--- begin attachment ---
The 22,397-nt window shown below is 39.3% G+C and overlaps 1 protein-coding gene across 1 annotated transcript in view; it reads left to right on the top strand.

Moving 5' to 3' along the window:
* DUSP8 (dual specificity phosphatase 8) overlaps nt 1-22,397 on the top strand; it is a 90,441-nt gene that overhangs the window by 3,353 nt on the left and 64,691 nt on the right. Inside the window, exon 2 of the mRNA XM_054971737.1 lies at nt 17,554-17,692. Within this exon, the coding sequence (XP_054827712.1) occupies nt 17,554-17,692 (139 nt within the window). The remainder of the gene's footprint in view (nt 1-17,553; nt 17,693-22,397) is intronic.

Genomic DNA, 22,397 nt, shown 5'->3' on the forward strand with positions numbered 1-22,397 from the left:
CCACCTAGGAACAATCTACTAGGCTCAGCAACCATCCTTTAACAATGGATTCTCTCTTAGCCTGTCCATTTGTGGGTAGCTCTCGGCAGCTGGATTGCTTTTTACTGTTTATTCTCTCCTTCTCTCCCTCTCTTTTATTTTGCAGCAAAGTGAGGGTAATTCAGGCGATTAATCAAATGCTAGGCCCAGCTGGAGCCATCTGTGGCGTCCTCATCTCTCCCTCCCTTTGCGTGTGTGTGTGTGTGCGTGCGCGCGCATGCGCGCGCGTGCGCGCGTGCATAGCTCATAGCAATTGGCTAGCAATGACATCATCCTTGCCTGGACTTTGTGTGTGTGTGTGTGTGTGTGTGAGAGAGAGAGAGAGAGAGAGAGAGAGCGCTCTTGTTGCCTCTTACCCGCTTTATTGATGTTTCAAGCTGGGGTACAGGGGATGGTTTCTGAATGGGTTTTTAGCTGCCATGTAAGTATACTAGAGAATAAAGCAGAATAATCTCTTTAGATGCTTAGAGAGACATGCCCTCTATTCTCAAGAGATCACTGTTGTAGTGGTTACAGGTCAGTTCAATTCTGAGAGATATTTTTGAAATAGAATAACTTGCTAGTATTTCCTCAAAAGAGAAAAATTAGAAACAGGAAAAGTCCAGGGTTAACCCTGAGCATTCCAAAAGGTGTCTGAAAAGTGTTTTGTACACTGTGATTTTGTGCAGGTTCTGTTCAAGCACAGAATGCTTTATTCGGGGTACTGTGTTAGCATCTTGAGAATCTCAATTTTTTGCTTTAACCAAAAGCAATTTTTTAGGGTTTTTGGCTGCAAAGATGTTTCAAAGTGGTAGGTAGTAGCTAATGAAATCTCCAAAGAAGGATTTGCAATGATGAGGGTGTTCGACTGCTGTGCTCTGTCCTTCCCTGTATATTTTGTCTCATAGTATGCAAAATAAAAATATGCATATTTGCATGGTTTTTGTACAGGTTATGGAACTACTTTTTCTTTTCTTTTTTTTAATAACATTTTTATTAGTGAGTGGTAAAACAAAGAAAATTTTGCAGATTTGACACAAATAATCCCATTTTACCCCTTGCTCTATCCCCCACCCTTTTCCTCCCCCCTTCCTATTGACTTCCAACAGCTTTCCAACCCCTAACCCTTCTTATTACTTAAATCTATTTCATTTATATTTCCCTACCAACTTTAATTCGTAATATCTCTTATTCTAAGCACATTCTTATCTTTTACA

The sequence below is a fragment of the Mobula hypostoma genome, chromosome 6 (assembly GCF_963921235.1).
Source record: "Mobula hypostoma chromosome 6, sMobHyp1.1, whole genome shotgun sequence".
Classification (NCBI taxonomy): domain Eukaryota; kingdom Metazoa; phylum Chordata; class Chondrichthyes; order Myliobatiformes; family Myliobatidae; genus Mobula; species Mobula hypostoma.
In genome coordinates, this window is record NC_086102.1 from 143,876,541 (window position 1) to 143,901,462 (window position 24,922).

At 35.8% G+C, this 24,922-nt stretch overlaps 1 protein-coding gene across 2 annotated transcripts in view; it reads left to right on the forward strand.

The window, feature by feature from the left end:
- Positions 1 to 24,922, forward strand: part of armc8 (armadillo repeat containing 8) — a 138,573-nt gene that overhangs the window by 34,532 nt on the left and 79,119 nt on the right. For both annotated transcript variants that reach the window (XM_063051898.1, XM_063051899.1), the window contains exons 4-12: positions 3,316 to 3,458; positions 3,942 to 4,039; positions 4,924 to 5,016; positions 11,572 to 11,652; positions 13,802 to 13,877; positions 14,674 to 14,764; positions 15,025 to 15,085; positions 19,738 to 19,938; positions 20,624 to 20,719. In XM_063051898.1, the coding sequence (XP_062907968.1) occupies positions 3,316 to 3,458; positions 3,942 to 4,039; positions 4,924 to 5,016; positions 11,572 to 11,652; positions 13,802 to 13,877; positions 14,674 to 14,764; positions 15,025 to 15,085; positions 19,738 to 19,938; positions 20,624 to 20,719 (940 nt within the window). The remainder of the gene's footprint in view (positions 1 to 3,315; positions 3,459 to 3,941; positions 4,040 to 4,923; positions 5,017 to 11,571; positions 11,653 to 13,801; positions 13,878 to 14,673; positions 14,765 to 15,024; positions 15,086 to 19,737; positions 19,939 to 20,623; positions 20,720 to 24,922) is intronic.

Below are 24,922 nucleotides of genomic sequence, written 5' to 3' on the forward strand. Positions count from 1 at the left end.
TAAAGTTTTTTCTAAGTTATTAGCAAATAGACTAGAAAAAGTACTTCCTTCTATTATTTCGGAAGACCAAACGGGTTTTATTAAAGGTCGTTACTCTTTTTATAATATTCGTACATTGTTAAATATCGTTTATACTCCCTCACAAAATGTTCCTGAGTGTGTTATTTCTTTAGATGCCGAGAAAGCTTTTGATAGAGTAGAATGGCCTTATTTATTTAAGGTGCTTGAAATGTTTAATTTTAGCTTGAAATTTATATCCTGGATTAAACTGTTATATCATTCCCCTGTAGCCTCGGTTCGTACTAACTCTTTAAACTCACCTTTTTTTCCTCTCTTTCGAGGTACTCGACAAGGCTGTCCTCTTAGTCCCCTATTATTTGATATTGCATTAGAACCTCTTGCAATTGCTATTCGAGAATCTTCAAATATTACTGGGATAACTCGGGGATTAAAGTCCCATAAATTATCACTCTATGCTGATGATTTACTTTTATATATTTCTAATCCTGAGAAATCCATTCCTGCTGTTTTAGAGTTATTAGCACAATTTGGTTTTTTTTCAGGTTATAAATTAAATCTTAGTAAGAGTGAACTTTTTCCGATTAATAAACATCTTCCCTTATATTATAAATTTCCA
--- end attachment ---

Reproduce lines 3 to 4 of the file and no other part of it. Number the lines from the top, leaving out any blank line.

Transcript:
* DUSP8 (dual specificity phosphatase 8) overlaps nt 1-22,397 on the top strand; it is a 90,441-nt gene that overhangs the window by 3,353 nt on the left and 64,691 nt on the right. Inside the window, exon 2 of the mRNA XM_054971737.1 lies at nt 17,554-17,692. Within this exon, the coding sequence (XP_054827712.1) occupies nt 17,554-17,692 (139 nt within the window). The remainder of the gene's footprint in view (nt 1-17,553; nt 17,693-22,397) is intronic.

Genomic DNA, 22,397 nt, shown 5'->3' on the forward strand with positions numbered 1-22,397 from the left: